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Understanding gestational weight gain: the role of weight-related expectations and knowledge

McPhie, Skye, Skouteris, Helen, Hill, Briony and Hayden, Melissa 2015, Understanding gestational weight gain: the role of weight-related expectations and knowledge, Australian and New Zealand journal of obstetrics and gynaecology, vol. 55, no. 1, pp. 21-26, doi: 10.1111/ajo.12265.

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Title Understanding gestational weight gain: the role of weight-related expectations and knowledge
Author(s) McPhie, Skye
Skouteris, Helen
Hill, BrionyORCID iD for Hill, Briony orcid.org/0000-0003-4993-3963
Hayden, MelissaORCID iD for Hayden, Melissa orcid.org/0000-0002-4837-5894
Journal name Australian and New Zealand journal of obstetrics and gynaecology
Volume number 55
Issue number 1
Start page 21
End page 26
Total pages 6
Publisher Wiley
Place of publication London, Eng.
Publication date 2015-02
ISSN 1479-828X
Keyword(s) beliefs
knowledge
obesity
pregnancy
weight gain
Science & Technology
Life Sciences & Biomedicine
Obstetrics & Gynecology
BODY-MASS INDEX
MATERNAL OBESITY
PREGNANT-WOMEN
INTERVENTIONS
METAANALYSIS
OVERWEIGHT
RISK
OUTCOMES
TRIALS
Summary BACKGROUND: Health behaviour theories acknowledge that beliefs, attitudes and knowledge contribute to health behaviours, yet the role of these cognitions in predicting weight gain during pregnancy has not been widely researched. AIMS: To explore and compare the predictive nature of gestational weight gain (GWG) expectations and knowledge on weight gain during pregnancy. MATERIALS AND METHODS: One hundred and sixty-six women were tracked during pregnancy. Participants provided information on prepregnancy weight, height, GWG expectations and knowledge at 16-18 weeks' gestation (Time 1). To calculate gestational weight gain, prepregnancy weight was subtracted from weight at 36 weeks' gestation (collected at Time 2). Gestational weight gain above the Institute of Medicine's GWG recommendations was classified as excessive. A hierarchical regression examined the predictive nature of GWG expectations for actual GWG. Chi-square significance tests determined whether the accuracy of GWG knowledge differed depending on GWG status and prepregnancy BMI category. RESULTS: GWG expectations were a significant predictor of weight gain during pregnancy. Women who experienced excessive GWG were more likely to overestimate the minimum amount of weight that they needed to gain to have a healthy baby. CONCLUSIONS: GWG expectations are predictive of actual GWG, and GWG knowledge among women is generally poor. In particular, overestimating of the minimum amount of weight to gain during pregnancy is associated with excessive GWG. As such, it may be beneficial to design interventions to prevent excessive GWG that targets these cognitions.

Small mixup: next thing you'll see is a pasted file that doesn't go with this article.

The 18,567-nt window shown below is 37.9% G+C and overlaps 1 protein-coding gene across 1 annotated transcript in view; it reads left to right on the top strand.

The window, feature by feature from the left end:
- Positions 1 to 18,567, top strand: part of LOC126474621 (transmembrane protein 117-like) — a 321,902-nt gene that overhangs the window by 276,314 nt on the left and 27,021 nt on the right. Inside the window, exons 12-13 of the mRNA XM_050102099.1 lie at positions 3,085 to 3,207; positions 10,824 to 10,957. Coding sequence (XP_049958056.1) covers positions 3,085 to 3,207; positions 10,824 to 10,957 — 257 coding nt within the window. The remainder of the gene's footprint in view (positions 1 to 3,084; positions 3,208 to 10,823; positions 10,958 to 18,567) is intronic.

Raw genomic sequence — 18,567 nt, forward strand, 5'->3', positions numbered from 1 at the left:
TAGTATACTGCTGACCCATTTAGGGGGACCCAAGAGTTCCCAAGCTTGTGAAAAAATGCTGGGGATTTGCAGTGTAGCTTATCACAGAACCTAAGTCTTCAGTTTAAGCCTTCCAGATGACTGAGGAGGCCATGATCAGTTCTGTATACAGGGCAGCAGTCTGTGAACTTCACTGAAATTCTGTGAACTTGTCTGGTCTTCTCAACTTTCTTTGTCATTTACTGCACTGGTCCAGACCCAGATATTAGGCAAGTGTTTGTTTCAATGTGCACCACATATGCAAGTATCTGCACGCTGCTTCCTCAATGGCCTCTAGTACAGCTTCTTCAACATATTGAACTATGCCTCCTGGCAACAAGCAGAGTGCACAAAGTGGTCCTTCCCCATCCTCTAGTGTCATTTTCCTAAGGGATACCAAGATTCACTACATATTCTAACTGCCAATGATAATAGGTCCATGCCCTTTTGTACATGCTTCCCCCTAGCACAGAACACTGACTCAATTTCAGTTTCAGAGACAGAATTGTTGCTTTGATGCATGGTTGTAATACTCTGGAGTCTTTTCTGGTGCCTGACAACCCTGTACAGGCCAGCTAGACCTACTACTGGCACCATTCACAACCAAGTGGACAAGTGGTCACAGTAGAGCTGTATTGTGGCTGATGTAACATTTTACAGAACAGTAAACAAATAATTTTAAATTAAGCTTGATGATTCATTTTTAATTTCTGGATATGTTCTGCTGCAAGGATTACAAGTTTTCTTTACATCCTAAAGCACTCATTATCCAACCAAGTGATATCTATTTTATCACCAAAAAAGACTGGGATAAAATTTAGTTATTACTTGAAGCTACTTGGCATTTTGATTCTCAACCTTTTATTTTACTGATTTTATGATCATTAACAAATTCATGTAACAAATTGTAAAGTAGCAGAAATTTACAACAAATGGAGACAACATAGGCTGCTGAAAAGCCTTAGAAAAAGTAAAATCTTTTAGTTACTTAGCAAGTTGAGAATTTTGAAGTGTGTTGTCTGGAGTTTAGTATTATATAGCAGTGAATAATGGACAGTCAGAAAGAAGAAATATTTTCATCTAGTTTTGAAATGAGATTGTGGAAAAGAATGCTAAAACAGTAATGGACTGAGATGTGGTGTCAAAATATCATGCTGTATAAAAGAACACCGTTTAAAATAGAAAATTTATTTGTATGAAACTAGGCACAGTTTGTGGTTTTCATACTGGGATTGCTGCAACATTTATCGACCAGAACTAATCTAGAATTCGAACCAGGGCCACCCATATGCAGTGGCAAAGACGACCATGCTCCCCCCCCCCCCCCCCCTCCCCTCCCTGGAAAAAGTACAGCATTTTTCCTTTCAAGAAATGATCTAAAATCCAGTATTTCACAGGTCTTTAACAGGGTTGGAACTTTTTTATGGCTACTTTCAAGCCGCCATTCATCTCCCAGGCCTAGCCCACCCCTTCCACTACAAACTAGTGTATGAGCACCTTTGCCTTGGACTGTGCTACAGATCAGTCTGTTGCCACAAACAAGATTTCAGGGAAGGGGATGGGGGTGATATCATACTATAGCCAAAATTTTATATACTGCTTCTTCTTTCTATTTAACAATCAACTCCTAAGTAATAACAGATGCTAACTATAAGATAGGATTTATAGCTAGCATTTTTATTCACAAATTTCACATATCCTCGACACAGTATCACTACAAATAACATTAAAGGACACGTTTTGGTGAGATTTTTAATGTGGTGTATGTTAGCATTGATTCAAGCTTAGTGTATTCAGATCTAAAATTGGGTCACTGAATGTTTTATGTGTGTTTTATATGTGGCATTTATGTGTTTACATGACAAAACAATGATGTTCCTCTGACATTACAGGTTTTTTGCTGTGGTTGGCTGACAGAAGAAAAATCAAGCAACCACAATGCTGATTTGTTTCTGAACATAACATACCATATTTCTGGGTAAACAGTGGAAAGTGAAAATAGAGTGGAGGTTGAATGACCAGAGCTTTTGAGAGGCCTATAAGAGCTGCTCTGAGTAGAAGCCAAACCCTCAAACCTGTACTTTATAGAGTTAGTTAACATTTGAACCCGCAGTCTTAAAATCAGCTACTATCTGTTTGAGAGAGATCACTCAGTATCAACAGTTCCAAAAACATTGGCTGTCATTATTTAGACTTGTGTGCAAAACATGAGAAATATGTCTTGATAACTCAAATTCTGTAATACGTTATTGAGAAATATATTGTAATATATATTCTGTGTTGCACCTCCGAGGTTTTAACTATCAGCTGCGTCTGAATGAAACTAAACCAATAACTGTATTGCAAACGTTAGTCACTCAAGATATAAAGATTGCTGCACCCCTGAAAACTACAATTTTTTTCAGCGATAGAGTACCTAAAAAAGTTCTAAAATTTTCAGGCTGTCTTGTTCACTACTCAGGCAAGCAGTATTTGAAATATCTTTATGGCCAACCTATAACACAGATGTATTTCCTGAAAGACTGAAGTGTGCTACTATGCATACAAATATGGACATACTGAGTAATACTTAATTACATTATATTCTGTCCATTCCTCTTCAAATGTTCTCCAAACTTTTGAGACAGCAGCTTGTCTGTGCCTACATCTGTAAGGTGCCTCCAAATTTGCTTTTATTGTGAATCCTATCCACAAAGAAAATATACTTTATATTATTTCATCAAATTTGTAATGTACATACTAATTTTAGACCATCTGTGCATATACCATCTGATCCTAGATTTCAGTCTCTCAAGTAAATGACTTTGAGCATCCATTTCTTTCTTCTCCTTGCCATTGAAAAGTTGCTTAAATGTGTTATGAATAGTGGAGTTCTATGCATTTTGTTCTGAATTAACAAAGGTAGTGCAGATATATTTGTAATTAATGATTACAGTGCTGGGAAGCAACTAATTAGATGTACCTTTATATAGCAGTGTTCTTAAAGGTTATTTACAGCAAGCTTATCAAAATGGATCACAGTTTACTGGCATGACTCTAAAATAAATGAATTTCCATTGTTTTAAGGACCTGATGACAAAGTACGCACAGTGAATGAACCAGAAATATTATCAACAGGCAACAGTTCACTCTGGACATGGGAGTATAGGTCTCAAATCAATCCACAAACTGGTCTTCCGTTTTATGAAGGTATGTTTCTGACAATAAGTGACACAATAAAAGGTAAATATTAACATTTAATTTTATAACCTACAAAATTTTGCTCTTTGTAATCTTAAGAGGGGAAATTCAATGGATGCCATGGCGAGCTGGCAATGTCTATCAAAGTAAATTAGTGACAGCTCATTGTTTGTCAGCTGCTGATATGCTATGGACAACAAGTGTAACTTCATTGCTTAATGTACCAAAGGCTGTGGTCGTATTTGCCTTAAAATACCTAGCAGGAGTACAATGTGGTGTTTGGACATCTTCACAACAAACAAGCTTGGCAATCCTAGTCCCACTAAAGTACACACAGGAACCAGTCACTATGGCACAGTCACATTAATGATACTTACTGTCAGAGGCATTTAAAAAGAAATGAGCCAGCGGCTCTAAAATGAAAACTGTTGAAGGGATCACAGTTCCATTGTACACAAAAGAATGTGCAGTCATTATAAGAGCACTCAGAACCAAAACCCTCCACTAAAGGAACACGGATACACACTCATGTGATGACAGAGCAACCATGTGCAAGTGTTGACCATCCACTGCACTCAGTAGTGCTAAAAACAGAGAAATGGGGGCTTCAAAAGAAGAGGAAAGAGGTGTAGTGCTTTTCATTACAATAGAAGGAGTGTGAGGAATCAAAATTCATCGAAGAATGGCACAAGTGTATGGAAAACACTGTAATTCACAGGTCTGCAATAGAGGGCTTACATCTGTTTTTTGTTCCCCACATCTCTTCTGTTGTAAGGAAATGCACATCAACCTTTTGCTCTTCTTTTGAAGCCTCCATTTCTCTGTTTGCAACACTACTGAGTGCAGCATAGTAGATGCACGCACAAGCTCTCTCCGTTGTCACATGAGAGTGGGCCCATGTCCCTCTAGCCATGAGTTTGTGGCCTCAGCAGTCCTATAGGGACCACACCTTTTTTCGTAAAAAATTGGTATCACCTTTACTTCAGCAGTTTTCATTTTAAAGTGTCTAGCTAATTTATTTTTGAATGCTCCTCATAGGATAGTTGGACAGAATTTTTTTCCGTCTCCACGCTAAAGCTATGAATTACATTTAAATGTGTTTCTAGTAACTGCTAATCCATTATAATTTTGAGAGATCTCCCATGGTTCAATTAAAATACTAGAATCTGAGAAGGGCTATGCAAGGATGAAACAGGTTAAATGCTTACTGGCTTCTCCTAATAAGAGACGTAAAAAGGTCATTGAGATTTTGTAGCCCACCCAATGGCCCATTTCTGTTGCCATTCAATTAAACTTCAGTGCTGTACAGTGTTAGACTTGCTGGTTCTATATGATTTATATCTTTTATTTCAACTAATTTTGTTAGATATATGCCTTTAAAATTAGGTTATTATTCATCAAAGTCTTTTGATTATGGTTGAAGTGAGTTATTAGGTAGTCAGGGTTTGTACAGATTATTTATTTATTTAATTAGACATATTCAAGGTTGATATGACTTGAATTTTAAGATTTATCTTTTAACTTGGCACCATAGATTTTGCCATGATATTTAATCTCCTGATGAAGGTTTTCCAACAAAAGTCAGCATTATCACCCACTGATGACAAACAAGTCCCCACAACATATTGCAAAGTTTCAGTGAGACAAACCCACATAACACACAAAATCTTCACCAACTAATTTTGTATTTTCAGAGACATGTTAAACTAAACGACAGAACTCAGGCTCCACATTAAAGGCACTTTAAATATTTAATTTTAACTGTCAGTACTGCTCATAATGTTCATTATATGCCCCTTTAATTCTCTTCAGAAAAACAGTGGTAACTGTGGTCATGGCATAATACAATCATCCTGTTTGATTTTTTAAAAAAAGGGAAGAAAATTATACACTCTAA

Language eng
DOI 10.1111/ajo.12265
Field of Research 170106 Health, Clinical and Counselling Psychology
Socio Economic Objective 920410 Mental Health
HERDC Research category C1 Refereed article in a scholarly journal
ERA Research output type C Journal article
Copyright notice ©2015, Wiley
Persistent URL http://hdl.handle.net/10536/DRO/DU:30070010

Document type: Journal Article
Collection: School of Psychology
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Created: Thu, 28 May 2015, 13:51:54 EST

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